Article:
The panoramic X-ray is an important part of a thorough dental examination. I usually recommend a panoramic X-ray once every five to seven years for most patients. Although the panoramic X-ray does not provide as much detail when evaluating the teeth and gums as other dental X-rays, it can pick-up potential problems that the other x-rays cannot.

Panoramic Cephalogram (pan-ceph)

The pan-ceph X-ray is a full lateral high-contrast view of the bony tissues of the head including the mandible, used to make accurate volumetric measurements, evaluate dentofacial proportions and clarify the anatomic basis for a malocclusion. For most orthodontics cases, a lateral pan-ceph contains much information regarding the location and angulation of unerupted teeth.

3D Cone Beam Computed Tomography (CBCT)

Older traditional CT (CAT scan) uses a narrow fan beam that rotates around the patient acquiring thin axial slices with each revolution. In order to create a section of anatomy, many rotations must be done. During these repeated rotations, traditional CT emits a high radiation dose, but it leaves a gap of information between each rotation. Therefore software must “stitch” together the images and calculate what is missing.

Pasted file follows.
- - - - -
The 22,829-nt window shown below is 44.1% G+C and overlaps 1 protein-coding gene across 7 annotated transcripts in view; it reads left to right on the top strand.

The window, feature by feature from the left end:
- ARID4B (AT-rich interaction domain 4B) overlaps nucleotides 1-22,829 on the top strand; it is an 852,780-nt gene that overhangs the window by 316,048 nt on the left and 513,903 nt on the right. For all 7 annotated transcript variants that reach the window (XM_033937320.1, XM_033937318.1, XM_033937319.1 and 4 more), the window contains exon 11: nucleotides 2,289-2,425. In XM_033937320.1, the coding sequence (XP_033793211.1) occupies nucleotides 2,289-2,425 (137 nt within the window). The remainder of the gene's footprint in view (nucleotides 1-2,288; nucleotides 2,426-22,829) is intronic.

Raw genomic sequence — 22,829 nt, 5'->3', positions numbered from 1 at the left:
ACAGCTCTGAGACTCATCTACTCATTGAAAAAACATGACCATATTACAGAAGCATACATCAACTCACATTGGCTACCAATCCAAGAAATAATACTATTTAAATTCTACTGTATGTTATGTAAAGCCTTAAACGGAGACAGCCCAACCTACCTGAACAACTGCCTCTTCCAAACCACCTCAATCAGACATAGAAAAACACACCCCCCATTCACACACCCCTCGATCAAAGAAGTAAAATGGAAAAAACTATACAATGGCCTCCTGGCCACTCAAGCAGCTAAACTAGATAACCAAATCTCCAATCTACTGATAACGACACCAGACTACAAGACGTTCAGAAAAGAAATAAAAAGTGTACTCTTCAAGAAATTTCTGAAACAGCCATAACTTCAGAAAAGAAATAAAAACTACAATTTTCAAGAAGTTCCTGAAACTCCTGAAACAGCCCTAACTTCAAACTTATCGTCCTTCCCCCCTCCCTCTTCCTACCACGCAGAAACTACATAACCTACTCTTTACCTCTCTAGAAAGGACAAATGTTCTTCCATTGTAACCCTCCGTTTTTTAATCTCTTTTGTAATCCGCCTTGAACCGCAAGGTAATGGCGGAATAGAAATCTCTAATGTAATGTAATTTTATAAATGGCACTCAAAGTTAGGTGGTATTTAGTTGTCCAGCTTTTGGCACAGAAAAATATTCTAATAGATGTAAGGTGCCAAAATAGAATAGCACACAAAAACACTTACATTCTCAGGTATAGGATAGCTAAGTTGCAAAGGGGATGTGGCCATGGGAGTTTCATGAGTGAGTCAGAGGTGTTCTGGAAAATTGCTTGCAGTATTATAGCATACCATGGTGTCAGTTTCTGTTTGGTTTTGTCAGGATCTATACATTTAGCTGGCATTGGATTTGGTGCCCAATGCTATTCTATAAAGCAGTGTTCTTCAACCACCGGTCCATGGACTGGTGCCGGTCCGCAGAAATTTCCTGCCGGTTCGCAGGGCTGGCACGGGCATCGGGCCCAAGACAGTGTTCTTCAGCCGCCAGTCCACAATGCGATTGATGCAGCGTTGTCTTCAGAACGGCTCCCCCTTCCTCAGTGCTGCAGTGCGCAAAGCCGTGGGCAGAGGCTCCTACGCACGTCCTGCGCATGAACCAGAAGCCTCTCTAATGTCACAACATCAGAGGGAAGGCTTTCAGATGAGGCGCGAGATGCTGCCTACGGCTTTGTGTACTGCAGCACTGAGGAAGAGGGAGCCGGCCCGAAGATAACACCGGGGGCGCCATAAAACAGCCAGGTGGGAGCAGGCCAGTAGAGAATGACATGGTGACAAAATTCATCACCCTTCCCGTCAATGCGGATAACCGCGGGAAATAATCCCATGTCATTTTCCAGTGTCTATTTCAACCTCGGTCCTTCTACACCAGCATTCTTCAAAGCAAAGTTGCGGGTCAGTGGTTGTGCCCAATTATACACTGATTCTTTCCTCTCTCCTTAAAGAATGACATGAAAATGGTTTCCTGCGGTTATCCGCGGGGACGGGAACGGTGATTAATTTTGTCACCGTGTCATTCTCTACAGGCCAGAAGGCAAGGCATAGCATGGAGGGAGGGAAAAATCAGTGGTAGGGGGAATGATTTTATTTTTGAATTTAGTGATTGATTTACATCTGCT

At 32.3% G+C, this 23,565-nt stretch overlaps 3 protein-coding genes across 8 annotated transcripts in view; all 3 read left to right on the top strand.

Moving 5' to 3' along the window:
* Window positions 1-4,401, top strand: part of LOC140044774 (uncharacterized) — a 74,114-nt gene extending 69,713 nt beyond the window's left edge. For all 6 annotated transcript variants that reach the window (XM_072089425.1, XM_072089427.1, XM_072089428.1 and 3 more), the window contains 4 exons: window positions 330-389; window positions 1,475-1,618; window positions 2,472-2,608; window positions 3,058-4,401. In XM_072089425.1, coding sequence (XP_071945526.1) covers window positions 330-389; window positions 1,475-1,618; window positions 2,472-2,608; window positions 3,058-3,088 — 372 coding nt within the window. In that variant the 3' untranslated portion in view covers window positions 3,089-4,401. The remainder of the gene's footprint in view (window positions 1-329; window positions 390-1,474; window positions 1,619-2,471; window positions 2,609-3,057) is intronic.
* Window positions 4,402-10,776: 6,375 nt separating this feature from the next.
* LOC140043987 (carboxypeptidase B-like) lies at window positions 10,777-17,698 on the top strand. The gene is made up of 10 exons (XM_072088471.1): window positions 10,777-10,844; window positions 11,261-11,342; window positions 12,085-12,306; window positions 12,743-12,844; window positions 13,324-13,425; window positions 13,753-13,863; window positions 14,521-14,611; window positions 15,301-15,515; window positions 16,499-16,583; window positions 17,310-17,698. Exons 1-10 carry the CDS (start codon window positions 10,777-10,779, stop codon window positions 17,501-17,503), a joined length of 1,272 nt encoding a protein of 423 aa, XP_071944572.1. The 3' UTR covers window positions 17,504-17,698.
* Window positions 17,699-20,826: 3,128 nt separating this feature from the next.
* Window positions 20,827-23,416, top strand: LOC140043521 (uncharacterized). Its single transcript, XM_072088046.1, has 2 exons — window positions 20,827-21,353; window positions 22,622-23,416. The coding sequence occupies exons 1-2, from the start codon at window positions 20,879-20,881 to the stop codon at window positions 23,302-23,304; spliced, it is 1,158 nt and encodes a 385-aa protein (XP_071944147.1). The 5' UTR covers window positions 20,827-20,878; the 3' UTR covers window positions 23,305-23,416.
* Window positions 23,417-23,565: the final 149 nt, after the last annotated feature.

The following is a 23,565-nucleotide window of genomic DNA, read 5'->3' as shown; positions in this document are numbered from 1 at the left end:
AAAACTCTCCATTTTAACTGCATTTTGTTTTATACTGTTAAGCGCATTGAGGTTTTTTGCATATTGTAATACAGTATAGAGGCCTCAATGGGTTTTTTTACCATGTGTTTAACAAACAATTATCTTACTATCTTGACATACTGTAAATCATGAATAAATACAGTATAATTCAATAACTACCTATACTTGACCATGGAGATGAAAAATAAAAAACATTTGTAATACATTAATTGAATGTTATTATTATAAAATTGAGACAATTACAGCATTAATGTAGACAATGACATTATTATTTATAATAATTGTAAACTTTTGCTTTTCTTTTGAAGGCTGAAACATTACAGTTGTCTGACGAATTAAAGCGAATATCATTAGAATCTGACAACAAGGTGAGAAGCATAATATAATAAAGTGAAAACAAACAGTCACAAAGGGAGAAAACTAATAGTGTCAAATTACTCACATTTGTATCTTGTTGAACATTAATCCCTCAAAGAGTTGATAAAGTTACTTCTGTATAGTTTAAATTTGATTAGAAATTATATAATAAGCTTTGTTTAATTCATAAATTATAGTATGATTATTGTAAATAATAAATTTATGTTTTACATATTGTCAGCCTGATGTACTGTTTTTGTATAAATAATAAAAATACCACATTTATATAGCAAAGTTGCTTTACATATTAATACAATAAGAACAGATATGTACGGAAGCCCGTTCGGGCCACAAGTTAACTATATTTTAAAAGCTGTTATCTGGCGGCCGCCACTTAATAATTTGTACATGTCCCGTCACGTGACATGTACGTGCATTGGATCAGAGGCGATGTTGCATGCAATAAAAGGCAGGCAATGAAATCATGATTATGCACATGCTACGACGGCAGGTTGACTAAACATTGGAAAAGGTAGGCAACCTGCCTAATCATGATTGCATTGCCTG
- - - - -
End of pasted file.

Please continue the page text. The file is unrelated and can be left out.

Cone Beam 3D imaging uses a cone-shaped beam to acquire the entire image in a single scan using only one rotation. The result is a more accurate image without missing information and a considerably lower radiation exposure.

The scanner’s accuracy is determined by the range of its grey scale, and the granularity of the image measured in voxel size (Volumetric Picture Element). A voxel represents a 3D cube in a cell of a grid. This is analogous to a pixel, which represents 2D image data in a plane.

The scanner’s Field Of View(FOV) determines how much of the patient’s anatomy will be visualized. The dimensions of the cylindrical FOV can be described as Diameter by Height(DxH). The size of FOV can typically vary from 6×6 cm up to 15×15 cm and can be selected directly from the software, before the scan.